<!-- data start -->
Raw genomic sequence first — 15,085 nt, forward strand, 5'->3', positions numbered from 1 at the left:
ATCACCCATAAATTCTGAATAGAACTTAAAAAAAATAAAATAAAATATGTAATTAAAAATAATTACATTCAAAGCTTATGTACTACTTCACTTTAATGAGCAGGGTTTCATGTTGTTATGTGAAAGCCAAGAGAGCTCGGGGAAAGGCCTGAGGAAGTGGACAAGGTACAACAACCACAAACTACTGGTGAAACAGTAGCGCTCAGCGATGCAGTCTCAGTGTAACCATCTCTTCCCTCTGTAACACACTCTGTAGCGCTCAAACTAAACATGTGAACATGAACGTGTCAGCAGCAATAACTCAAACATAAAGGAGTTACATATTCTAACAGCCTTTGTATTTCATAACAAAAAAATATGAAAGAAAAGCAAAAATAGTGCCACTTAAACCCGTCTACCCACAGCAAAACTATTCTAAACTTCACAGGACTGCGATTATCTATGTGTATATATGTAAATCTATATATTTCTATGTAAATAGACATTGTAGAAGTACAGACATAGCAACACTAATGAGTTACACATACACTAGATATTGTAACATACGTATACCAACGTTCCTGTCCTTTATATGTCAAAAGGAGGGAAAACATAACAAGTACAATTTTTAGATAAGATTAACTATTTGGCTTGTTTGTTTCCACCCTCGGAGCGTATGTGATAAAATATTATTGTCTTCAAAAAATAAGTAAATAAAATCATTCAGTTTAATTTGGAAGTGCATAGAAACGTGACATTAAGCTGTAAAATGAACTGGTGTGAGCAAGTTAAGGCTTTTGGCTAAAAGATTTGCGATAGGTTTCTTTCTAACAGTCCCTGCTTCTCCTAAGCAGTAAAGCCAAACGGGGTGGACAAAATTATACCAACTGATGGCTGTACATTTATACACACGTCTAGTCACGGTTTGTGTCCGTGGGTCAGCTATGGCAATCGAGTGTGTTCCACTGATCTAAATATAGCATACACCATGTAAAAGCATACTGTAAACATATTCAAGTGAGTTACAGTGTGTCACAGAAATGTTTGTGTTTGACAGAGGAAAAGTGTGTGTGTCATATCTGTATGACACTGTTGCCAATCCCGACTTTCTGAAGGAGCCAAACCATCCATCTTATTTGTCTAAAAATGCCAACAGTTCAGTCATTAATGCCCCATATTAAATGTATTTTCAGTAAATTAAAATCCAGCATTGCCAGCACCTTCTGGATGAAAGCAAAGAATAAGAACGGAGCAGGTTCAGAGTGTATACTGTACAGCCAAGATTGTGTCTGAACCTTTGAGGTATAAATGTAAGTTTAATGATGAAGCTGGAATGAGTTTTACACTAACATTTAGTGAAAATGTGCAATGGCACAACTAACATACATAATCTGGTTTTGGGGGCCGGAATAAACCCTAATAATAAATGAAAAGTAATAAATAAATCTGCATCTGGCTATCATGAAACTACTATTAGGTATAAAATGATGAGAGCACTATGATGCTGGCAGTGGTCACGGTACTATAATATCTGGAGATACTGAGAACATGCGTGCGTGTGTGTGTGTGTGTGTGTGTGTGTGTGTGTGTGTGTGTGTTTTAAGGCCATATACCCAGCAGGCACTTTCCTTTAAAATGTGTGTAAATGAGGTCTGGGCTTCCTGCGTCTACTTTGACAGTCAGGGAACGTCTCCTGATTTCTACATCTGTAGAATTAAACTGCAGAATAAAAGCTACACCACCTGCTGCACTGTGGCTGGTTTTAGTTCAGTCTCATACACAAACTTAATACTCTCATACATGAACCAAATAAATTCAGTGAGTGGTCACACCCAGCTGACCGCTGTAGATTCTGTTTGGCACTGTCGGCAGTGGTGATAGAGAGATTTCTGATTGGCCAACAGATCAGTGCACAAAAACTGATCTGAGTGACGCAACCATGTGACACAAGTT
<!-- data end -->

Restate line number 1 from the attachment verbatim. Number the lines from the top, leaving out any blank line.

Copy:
Raw genomic sequence first — 15,085 nt, forward strand, 5'->3', positions numbered from 1 at the left: